4-2-3-1 Attacking - Part One

4-2-3-1 Attacking
By Luca Bertolini

Table of Contents




Basic Principles of Play With the Ball


Possession, Key Attacking Principles, Movements and Variations Without the Ball


Players/Positions Roles and Responsibilities
4-2-3-1 History, Different Line Ups and Applications


The 1-4-2-3-1 system of play offers a wide range of different game plans, as the players shape 4 starting lines on the field and the four attacking positions in front of the two center midfielders there ensure many options for possession and attacking phases, providing numerous passing angles to exploit, creating different patterns of play (everything depends on the creativity of the attacking players on and off the ball). It can be considered as an evolution or a development of the 1-4-3-3, making the holding midfielder an advanced pivot (advanced midfielder or second striker) and asking the outer midfielders to be positioned more centrally...

...or a development of the 1-4-4-2, as 1 forward is positioned behind the striker, and the wingers play in a more attacking minded way

The wide range of potential different styles which are linked to this system of play and the variations within a single match, depending on the phase in which the team is involved in, are the reasons why the 1-4-2-3-1 formation has been so popular during recent years. As instance, during the attacking phases it can be shaped as:

• A 1-4-2-1-3 during building up/possession phases...

• ...A 1-3-3-1-3 during the attacking phases...

• ...Or a 1-4-4-1-1 during defense phases

The 4-2-3-1 can be hard to face because usually a player or 2 are easily positioned in every part of the field by the possession team, mainly in the center and throughout the middle third; the starting 5 players in that area create 2 lines or positional triangles around the ball that usually ensure numerical advantage, defense balance thanks to the center midfielders and many attacking solutions thanks to the 3 advanced midfielders.

The positional play organization is made easy by the starting positioning of the players, who are not forced to make too deep or too wide movements to create options for the teammate with possession, just stating in their positions.

Looking at the developments of the possession and attacking phases, other combinations of triangular positional play become very clear:

• When building up…

1. Goalkeeper + center back and fullback (black cycles).
2. Center back + fullback and outer midfielder (white cycles).
3. Midfield trio (yellow cycle).
4. Advanced midfielder + winger and center forward (blue cycles).

• …When attacking.

1. Goalkeeper + center backs, or goalkeeper + center back and one wide fullback (black cycles).
2. Center backs + inverted fullback and holding midfielder or center back + wide fullback + holding midfielder and outer midfielder (white cycles).
3. 3 players in the midfield and the advanced midfielder (yellow cycles).
4. Advanced midfielder + winger and center forward (blue cycles).

A decisive characteristic is to give the team many chances to overload the half spaces, inside the defending half with inverted fullback + dropping back midfielder...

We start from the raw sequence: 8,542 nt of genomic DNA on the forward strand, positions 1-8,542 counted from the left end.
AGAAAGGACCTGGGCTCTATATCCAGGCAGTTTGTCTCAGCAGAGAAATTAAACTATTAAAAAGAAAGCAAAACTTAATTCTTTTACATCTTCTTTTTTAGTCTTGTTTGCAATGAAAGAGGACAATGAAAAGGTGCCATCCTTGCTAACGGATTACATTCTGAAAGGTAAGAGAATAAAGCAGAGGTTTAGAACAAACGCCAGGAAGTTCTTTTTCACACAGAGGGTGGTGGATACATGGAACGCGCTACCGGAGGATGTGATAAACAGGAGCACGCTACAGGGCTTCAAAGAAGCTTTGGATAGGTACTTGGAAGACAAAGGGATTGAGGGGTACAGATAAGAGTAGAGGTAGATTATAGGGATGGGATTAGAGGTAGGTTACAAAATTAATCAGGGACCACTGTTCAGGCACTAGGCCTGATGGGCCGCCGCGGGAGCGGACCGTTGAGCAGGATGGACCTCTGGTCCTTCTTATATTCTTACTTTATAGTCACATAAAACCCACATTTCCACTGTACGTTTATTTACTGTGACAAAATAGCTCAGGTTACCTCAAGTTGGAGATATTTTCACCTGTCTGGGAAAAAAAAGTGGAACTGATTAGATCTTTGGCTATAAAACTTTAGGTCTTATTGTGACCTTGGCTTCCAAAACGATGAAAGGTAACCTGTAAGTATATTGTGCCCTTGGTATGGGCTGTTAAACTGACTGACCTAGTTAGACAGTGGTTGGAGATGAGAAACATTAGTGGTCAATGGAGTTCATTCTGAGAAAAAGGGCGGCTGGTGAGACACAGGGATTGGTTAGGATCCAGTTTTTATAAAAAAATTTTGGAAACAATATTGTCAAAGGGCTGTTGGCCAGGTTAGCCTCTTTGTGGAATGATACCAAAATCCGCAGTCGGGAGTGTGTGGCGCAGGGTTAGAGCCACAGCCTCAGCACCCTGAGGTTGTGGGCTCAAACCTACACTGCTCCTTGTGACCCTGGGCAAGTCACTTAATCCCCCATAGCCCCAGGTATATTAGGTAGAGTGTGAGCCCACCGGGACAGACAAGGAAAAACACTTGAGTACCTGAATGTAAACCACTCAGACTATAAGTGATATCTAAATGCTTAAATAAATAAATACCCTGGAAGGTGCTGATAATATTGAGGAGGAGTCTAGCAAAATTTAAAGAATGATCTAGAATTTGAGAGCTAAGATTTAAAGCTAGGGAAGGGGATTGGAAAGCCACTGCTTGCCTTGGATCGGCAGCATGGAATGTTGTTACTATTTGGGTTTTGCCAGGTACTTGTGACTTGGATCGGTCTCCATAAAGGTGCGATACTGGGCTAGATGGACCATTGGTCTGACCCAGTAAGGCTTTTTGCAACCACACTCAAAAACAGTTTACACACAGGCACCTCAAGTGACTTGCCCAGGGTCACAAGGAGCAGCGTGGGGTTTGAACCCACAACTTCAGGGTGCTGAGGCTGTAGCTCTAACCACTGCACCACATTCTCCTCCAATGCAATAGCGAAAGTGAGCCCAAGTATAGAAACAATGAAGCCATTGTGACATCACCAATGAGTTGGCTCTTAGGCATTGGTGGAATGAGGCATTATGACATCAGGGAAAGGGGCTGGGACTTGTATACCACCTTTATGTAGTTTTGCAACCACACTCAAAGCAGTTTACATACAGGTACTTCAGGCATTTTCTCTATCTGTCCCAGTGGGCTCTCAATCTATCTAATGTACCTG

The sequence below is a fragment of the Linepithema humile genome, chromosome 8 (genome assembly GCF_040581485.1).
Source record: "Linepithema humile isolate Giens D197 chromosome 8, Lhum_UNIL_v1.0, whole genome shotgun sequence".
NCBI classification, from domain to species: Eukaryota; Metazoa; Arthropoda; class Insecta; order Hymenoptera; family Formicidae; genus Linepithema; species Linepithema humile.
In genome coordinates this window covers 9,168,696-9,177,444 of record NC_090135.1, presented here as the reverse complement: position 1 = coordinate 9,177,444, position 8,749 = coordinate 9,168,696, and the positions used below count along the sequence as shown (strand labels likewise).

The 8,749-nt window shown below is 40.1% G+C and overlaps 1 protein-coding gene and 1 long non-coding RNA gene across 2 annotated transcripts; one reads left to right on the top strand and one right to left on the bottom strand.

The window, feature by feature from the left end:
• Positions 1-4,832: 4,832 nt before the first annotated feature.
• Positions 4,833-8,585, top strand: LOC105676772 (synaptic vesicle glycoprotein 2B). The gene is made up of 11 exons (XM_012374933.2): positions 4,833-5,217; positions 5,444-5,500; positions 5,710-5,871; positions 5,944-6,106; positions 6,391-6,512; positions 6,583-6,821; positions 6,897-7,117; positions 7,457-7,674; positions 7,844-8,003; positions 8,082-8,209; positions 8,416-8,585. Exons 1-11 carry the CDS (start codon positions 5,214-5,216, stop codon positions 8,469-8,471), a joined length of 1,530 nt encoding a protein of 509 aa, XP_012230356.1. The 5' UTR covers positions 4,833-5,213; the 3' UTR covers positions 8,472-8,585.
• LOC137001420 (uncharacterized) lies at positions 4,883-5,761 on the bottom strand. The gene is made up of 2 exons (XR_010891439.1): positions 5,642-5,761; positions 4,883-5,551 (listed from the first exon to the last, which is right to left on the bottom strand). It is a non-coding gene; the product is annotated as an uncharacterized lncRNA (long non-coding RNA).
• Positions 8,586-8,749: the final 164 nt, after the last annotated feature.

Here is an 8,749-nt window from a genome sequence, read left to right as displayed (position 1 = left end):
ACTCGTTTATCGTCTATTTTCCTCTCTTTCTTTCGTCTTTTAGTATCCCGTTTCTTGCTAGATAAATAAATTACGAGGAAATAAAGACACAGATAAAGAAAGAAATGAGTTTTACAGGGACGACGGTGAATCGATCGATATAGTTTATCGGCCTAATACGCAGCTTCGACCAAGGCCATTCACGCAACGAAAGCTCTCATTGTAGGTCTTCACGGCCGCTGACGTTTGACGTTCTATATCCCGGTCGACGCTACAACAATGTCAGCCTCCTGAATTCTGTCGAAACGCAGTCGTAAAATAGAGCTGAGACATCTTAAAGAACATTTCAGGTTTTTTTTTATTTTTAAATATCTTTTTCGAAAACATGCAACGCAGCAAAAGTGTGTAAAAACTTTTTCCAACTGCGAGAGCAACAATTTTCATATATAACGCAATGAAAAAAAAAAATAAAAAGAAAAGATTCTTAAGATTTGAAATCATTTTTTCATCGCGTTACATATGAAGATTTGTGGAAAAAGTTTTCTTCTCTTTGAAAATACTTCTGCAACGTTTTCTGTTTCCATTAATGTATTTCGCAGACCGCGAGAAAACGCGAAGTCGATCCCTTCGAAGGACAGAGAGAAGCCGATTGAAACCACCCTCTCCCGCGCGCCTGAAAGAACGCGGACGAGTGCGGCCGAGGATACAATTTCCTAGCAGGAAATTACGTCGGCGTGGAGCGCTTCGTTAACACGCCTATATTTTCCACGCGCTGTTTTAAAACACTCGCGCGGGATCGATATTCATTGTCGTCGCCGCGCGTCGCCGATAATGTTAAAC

…or through inverted fullback + dropping back midfielder + opposite midfielder who shifts across and the advanced midfielder just on the other side of the middle line.

The same advantage can be created inside the attacking half with the winger who runs inside, the outer midfielder who runs forward and the advanced midfielder who shifts across…

…or with the winger who runs inside, the outer midfielder who runs forward, the center forward who drops back and the advanced midfielder who runs forward to replace the CF position.

On paper, 1-4-2-3-1 formation is shaped along 4 lines as follow:

• 2 center backs line in front of the goalkeeper and 2 fullbacks who are expected to help the team’s attacking phase, while also remaining solid at the back.

• 2 central midfielders start in front of the defenders. Their positions and style of play can be vary, depending on the players available and the opposition they are facing; one deep-lying holding midfielder, who provides balance, and one play maker is the classic shape of the midfield duo.

• 3 advanced midfielders are positioned in front of them up on the pitch, allowing the team to have flexibility. A mix of players with different skills can be included in the 11 starting squad in these positions, as well as substitutes, and that is the main reason why 1-4-2-3-1 is so flexible. The main difference can be found along the flanks, where wingers can play:

1. With the right foot along the sideline...

2. ...Or as inverted wingers (Bayern Munich's former wingers Franck Ribèry and Arjen Robben are maybe the most famous examples in these inverted roles.

• The center advanced midfielder could be considered:

1. As second striker behind the center one, mainly taking part to the finishing stages of the attacking moves and shaping a type of 1-4-2-4 while attacking...

2. ...or as a second advanced play maker, if the wingers are inverted, leaving space for them in the center to dribble to or to run to shaping a midfield trio on different lines.

• The center striker either can be:

1. A quick attacker who can run in behind the opposition’s defense…

2. …A target teammate being focused on maintaining the possession to allow the other teammates to run in behind, wide or as back support…

3. …A false number 9 creating space behind for wingers or any wide teammate to run into

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